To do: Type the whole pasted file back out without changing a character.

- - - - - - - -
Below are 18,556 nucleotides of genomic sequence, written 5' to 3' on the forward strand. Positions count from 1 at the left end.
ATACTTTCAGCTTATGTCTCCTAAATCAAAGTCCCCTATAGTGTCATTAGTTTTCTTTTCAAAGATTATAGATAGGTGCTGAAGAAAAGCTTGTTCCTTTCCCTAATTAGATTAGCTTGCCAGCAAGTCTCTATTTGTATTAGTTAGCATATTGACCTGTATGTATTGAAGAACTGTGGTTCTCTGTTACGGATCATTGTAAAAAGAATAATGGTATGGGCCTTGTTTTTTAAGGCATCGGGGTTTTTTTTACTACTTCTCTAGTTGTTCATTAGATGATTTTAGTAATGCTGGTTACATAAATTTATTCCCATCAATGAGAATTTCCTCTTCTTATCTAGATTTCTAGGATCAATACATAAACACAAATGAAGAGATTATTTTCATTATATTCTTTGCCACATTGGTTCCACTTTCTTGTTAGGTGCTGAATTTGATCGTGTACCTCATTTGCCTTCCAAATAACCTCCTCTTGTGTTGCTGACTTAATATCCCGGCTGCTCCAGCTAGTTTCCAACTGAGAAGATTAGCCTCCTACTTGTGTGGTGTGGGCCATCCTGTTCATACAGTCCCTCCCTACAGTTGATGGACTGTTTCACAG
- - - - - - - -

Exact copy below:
Below are 18,556 nucleotides of genomic sequence, written 5' to 3' on the forward strand. Positions count from 1 at the left end.
ATACTTTCAGCTTATGTCTCCTAAATCAAAGTCCCCTATAGTGTCATTAGTTTTCTTTTCAAAGATTATAGATAGGTGCTGAAGAAAAGCTTGTTCCTTTCCCTAATTAGATTAGCTTGCCAGCAAGTCTCTATTTGTATTAGTTAGCATATTGACCTGTATGTATTGAAGAACTGTGGTTCTCTGTTACGGATCATTGTAAAAAGAATAATGGTATGGGCCTTGTTTTTTAAGGCATCGGGGTTTTTTTTACTACTTCTCTAGTTGTTCATTAGATGATTTTAGTAATGCTGGTTACATAAATTTATTCCCATCAATGAGAATTTCCTCTTCTTATCTAGATTTCTAGGATCAATACATAAACACAAATGAAGAGATTATTTTCATTATATTCTTTGCCACATTGGTTCCACTTTCTTGTTAGGTGCTGAATTTGATCGTGTACCTCATTTGCCTTCCAAATAACCTCCTCTTGTGTTGCTGACTTAATATCCCGGCTGCTCCAGCTAGTTTCCAACTGAGAAGATTAGCCTCCTACTTGTGTGGTGTGGGCCATCCTGTTCATACAGTCCCTCCCTACAGTTGATGGACTGTTTCACAG